L'Anse aux Meadows: Wikis


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L'Anse aux Meadows
National Historic Site
UNESCO World Heritage Site

Viking colonisation site at L'Anse-aux-Meadows
State Party  Canada
Type Cultural
Criteria vi
Reference [UNESCO World Heritage 4]
Region** Europe and North America
Inscription history
Inscription 1978  (Second Session)
* Name as inscribed on World Heritage List.
** Region as classified by UNESCO.
L'Anse aux Meadows
L'Anse aux Meadows is located in Newfoundland
Location of L'Anse aux Meadows in Newfoundland
Coordinates: 51°35′42.96″N 55°31′52.4″W / 51.5952667°N 55.531222°W / 51.5952667; -55.531222Coordinates: 51°35′42.96″N 55°31′52.4″W / 51.5952667°N 55.531222°W / 51.5952667; -55.531222
L'Anse Aux Meadows, 2007 image from NASA's Terra satellite

L'Anse aux Meadows (pronounced /ˈlænsi ˈmɛdoʊz/;[1] from the French L'Anse-aux-Méduses or "Jellyfish Cove") is an archaeological site on the northernmost tip of the island of Newfoundland in the Canadian province of Newfoundland and Labrador. Discovered in 1960, it is the only known site of a Norse village in North America outside of Greenland. The site remains the only widely-accepted instance of pre-Columbian trans-oceanic contact, and is notable for possible connections with the attempted colony of Vinland established by Leif Ericson around 1003, or more broadly with Norse exploration of the Americas.



The name "L'Anse aux Meadows" made its first appearance as Anse à la Medée on a map of 1862, when it may have derived its name from a ship called Medée. This was then modified by French-speaking fishermen during the nineteenth and twentieth centuries, who named the site L'Anse aux Méduses, meaning "Jellyfish Cove". The modern name is an English corruption of the French name, from Méduses to Meadows, which may have occurred because the landscape in the area tends to be open, with meadows.[2]

Discovery and significance

In 1960, the remains of a Norse village were discovered here by the Norwegian explorer Helge Ingstad and his wife Anne Stine Ingstad, an archaeologist. Archaeologists determined the site is of Norse origin due to definitive similarities between the characteristics of structures and artifacts found at the site compared to sites in Greenland and Iceland from around AD 1000.[3]

L'Anse aux Meadows is the only known Norse site in North America outside of Greenland, and represents the farthest known extent of European exploration and settlement of the New World before the voyages of Christopher Columbus almost 500 years later. It was named a World Heritage site by UNESCO in 1978.


Archaeological excavation at the site was conducted in the 1960s by an international team led by Anne Stine Ingstad, and under the direction of Parks Canada in the 1970s. Following each period of excavation, the site was reburied in to protect and conserve the cultural resources.

The settlement at L'Anse aux Meadows has been dated to approximately 1,000 years ago, an assessment that agrees with the relative dating of artifact and structure types.[4] The remains of eight buildings were located. They are believed to have been constructed of sod (turf) placed over a wooden frame. Based on associated artifacts, the buildings were variously identified as dwellings or workshops. The largest dwelling measured 28.8 by 15.6 m (94.5 by 51 ft) and consisted of several rooms.[5] Workshops were identified as an iron smithy containing a forge and iron slag, a carpentry workshop which generated wood debris, and a specialized boat repair area containing worn rivets. Besides those related to iron working, carpentry, and boat repair, other artifacts found at the site consisted of common everyday Norse items, including a stone oil lamp, a whetstone, a bronze fastening pin, a bone knitting needle, and part of a spindle. The presence of the spindle and needle suggest that women were present as well as men.[6] Food remains included butternuts, which are significant because they do not grow naturally north of New Brunswick, and their presence probably indicates the Norse inhabitants travelled farther south to obtain them.[7] Archaeologists concluded that the site was inhabited by the Norse for a relatively short period of time.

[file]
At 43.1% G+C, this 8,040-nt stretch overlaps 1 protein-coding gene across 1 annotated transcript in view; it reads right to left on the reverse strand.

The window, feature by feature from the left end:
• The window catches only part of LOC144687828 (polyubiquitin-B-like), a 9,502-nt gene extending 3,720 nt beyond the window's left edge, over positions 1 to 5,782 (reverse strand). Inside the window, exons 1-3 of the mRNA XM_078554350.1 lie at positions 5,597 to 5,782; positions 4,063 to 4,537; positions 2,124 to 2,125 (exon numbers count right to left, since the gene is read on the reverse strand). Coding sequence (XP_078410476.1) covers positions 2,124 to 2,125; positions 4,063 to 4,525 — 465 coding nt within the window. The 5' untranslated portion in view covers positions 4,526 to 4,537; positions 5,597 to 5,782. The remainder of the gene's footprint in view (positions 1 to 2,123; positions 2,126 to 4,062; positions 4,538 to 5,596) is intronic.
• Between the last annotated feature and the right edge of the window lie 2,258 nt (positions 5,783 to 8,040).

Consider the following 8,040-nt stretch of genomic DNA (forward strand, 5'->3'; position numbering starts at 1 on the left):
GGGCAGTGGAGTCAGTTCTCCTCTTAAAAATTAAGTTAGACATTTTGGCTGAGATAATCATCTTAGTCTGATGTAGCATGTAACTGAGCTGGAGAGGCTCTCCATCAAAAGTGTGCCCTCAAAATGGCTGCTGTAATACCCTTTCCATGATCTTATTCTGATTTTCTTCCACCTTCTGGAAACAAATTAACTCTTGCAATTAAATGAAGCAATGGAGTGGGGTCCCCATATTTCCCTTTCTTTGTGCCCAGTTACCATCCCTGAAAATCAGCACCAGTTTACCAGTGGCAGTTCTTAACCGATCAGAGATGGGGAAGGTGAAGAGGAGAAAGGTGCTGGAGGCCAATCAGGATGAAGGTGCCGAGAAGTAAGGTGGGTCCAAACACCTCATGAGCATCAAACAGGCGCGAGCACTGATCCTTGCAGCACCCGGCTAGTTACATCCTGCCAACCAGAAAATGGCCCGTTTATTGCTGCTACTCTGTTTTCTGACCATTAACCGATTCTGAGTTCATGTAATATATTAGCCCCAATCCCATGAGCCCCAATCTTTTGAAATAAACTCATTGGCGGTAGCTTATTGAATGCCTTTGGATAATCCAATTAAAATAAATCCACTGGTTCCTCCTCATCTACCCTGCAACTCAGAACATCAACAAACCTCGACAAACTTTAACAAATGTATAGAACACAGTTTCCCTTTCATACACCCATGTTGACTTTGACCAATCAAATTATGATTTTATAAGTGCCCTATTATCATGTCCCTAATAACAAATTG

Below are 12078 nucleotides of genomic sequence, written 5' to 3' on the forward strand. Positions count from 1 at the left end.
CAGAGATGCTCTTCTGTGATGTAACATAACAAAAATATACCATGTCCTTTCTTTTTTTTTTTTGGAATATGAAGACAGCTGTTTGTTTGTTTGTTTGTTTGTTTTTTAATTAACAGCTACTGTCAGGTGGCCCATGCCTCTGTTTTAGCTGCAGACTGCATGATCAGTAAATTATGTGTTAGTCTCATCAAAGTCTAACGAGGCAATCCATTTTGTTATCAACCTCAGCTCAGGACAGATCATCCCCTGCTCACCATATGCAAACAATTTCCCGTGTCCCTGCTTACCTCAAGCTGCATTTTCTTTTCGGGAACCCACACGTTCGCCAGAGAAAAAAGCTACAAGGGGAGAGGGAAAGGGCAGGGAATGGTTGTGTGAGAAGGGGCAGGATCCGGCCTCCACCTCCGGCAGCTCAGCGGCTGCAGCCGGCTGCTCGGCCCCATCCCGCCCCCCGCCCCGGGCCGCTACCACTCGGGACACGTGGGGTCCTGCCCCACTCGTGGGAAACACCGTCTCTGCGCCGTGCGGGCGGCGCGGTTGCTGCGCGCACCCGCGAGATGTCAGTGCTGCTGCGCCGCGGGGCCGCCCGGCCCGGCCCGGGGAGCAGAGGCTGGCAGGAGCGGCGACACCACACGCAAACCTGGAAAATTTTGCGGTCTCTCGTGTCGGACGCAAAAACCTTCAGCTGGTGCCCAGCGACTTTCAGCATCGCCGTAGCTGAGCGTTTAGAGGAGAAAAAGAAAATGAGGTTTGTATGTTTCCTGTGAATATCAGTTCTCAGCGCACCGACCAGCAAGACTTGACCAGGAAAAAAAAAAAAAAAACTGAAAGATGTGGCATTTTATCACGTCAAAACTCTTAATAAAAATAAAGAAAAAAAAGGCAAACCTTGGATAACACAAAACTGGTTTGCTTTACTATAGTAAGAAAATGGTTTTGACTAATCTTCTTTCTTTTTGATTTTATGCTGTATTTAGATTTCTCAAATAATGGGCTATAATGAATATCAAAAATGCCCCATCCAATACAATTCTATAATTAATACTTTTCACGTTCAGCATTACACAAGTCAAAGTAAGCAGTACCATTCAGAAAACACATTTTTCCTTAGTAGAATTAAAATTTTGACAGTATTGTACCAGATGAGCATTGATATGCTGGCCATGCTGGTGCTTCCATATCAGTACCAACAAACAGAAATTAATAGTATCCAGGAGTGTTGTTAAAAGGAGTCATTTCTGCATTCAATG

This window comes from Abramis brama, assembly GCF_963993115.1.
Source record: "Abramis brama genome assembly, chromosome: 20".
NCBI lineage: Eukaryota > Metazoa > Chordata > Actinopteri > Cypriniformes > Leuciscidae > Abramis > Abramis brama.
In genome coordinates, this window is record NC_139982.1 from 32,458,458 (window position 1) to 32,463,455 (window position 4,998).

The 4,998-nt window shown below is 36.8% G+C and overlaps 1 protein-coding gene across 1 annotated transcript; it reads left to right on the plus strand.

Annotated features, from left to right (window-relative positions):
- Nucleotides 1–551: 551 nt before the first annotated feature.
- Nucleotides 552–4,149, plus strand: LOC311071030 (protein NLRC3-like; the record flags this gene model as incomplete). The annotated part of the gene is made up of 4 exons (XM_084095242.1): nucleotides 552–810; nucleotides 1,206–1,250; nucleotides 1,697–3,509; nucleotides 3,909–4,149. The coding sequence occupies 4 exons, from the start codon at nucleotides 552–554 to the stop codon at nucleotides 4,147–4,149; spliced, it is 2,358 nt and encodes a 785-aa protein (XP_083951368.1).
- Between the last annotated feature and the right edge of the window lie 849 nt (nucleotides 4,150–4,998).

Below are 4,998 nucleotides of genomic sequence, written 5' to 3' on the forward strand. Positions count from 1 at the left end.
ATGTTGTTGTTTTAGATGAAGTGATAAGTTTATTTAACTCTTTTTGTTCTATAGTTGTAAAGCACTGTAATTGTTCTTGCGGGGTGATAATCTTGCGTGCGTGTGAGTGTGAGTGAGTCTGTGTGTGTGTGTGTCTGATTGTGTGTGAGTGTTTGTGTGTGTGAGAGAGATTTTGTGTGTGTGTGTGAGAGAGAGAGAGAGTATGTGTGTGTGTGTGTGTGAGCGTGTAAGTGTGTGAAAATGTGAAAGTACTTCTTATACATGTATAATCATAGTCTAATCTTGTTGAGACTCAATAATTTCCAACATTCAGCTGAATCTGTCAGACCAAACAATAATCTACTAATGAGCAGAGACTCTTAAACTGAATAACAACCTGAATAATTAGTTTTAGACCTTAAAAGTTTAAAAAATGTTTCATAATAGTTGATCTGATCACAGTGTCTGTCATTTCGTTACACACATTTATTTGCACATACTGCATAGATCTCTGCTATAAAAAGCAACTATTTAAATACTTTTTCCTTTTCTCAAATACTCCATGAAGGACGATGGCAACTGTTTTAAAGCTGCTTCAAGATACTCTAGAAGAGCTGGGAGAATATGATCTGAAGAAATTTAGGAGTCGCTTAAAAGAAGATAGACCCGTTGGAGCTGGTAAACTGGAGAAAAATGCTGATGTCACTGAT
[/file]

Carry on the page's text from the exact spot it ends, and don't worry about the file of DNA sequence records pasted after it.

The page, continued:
In addition to the European settlement, evidence of at least five or six separate native occupations has been identified at L'Anse aux Meadows, the oldest dated at roughly 6,000 years ago; none was contemporaneous with the Norse occupation. The most prominent of these earlier occupations were by the Dorset people, who predated the Norse by about 200 years.[8]

Possible connection with Vinland sagas

Norse sagas are written versions of older oral traditions. Two Icelandic sagas, commonly called the Saga of the Greenlanders and the Saga of Eric the Red, describe the experiences of Norse Greenlanders who discovered and attempted to settle land to the west of Greenland, identified by them as Vinland. The Sagas suggest that the Vinland settlement failed because of conflicts within the Norse community, as well as between the Norse and the native people they encountered, whom they called Skrælings.

While L'Anse aux Meadows cannot definitely be identified as the Vinland of the Sagas, this remains a possibility, and it is often referred to as such in discussions of the site.[5] Some archaeologists believe the L'Anse aux Meadows site is not Vinland itself, but rather an exploration base and winter camp for expeditions heading farther south to the real Vinland, which may have extended to the St. Lawrence River and New Brunswick.[7]

Map of Viking Expansion

See also



  • Wahlgren, Erik 1986, 2000. The Vikings and America, Thames & Hudson Ltd, London. ISBN 0-500-28199-8.

External links




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